Wednesday, January 21, 2009

86 - Talking about respect

Alright, bloggers. Think of somebody who you respect highly and by whom you are respected as well. Do you ever talk about the respect you have for one another?

In my experience, respect is a tricky thing to define, give and return, but generally, I believe the less you have to talk about respect with someone, the better. Respect, trust and liking is felt instinctively and cannot be induced by reasonable words alone. Together, they mix together to form a 'bond' known as 'friendship' and that bond can be strong or weak based on the level, and more importantly, the balance of those three aspects (and perhaps some more, please share if you can come up with another component of 'friendship'). My best friend and I mutually trust and respect each other. We don't need to talk about it. We're fine.

But recently, I have been given a lot of crap about me being disrespectful. Often when we say we're 'disrespected', it is because we have certain standards that we apply to others, and in most cases, ourselves, but others are not abiding by these standards. We expect others to meet those standards, to 'respect' your standards, because they should, because they're people that mean something to you, because they should care, but they don't listen, they don't care, and they disappoint you.

Here's where I start to get opinionated.

First, who are you to apply standards to me? What about my standards that you are not abiding by? Why should I respect you first? Why do I feel like you never respect me?

Gosh, talking about respect is a pain up my ass whenever I have to argue with someone about our 'balance' of respect and it just isn't necessary to discuss it if you really were friends that have respect for each other because you'd use your intuition to achieve that balance. You would just tell them out loud every once in a while that you have a lot of respect for him/her, or you would do something that shows you respect the way they handle things in life. And just on the top of my head, respect can come in the form of many things, symbolized by things like tolerance, acceptance, patience, advice, fun, joy, agreement, disagreement, admiration, trust, liking and love, and many others, of course. Instead of demanding for respect, learn to give some first, in the form of any of those aforesaid things is fine...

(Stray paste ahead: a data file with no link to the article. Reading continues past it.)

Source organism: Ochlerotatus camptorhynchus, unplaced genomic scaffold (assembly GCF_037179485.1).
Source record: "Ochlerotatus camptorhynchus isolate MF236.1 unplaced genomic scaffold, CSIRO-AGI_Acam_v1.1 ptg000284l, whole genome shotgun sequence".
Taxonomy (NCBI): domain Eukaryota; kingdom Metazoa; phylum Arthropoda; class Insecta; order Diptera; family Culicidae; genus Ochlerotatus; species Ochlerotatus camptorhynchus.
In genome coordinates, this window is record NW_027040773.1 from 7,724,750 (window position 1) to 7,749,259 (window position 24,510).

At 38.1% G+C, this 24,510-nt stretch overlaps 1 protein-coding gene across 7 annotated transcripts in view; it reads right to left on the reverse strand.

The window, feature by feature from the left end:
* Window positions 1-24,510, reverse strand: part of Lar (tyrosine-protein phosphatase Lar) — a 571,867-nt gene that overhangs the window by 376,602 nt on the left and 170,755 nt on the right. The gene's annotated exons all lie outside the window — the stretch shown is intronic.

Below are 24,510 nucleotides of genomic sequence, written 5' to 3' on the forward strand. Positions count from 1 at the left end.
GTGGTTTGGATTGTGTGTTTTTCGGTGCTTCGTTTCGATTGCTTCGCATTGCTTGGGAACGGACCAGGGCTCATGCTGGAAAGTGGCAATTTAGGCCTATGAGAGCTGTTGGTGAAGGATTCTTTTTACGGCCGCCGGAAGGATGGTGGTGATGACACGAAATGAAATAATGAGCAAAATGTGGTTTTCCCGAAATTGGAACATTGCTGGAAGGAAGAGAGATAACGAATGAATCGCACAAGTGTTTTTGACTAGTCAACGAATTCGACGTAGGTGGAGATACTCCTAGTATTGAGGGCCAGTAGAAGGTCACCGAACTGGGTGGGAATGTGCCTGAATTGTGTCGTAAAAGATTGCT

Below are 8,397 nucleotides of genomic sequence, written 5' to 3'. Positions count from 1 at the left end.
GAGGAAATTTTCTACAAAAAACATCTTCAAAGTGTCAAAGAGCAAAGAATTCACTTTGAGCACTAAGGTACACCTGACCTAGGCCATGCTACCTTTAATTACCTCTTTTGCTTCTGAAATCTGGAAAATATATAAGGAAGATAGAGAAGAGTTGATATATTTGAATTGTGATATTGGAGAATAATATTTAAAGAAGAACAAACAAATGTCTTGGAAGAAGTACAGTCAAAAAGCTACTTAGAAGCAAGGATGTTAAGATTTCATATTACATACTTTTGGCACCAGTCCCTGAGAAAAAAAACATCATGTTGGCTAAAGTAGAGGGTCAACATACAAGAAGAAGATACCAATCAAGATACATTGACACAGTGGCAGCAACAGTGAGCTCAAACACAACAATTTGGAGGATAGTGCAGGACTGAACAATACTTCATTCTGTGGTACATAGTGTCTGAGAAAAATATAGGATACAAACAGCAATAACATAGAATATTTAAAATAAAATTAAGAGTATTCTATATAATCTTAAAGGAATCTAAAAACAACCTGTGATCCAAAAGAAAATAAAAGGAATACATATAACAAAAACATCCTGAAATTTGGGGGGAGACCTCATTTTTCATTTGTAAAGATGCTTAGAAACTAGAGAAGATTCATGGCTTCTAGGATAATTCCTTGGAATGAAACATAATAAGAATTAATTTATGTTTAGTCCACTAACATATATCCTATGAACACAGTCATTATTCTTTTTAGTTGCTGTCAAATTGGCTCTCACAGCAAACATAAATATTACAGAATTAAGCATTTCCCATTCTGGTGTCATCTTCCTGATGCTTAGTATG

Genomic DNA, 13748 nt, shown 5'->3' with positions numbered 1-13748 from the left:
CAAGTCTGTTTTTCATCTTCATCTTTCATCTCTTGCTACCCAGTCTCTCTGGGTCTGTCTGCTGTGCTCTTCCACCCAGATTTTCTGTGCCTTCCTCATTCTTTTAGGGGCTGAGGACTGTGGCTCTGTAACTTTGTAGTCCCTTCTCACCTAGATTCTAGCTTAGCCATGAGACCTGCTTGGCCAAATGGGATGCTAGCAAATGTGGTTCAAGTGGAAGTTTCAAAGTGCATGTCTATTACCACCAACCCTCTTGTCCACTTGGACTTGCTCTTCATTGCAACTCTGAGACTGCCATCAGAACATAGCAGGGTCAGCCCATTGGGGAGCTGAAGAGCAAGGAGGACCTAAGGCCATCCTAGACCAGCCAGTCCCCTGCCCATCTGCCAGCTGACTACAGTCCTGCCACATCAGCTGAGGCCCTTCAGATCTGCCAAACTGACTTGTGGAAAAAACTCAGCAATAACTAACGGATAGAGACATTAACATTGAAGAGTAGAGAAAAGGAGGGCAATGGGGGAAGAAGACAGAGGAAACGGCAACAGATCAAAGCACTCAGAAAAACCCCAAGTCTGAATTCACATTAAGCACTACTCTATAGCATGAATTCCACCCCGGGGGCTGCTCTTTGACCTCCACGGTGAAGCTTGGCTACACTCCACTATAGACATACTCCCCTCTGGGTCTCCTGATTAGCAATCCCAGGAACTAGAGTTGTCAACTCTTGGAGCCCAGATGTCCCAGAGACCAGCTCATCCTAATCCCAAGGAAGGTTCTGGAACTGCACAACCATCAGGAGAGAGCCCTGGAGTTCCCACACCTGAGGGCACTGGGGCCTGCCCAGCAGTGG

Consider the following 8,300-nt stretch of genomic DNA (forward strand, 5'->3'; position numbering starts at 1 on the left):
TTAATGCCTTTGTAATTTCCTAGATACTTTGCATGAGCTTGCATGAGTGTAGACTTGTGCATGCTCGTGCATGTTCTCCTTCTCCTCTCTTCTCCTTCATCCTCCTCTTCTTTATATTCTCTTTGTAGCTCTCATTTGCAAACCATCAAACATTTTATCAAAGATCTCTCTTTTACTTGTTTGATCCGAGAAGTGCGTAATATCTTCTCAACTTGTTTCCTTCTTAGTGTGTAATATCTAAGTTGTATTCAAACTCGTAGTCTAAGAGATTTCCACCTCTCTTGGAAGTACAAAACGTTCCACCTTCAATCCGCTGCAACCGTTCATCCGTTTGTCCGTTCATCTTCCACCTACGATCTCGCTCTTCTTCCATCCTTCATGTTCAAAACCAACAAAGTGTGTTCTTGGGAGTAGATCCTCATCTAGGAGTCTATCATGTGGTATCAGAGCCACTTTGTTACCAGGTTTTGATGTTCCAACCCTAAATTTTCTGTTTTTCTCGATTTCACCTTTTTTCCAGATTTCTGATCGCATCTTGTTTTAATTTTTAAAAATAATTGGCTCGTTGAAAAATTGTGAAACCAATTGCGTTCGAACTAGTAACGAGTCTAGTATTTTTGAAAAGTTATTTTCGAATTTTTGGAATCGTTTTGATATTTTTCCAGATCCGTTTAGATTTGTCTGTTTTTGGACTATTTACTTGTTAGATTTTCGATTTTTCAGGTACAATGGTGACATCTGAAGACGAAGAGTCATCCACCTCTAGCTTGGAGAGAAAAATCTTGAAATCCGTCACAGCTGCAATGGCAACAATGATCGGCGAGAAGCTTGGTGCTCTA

(This post is a rambling, but in the past month or so, after somebody surprised me by saying he was tired of my disrespectful behavior, I spent some time reflecting on my behavior and found that we were disrespecting each other. The difference is that I am willing to accept that and do something about it to change myself to make the relationship better. After about three weeks of me trying and failing again and again since the New Year, though, it's obvious that you need to have a mutual effort to change. Some people need to look in the mirror before they accuse others of being disrespectful...)

9 comments:

Vivienne said...

what did they claim you were being disrespectful about?

Douglas said...

Respect, like many words, has a number of reasons based on context. I was always taught you must earn respect. Yet, at the same time, I was taught to always respect others. These two lessons seem contradictory. Yet, I do it. I must earn respect but others have it unless they lose it through their actions.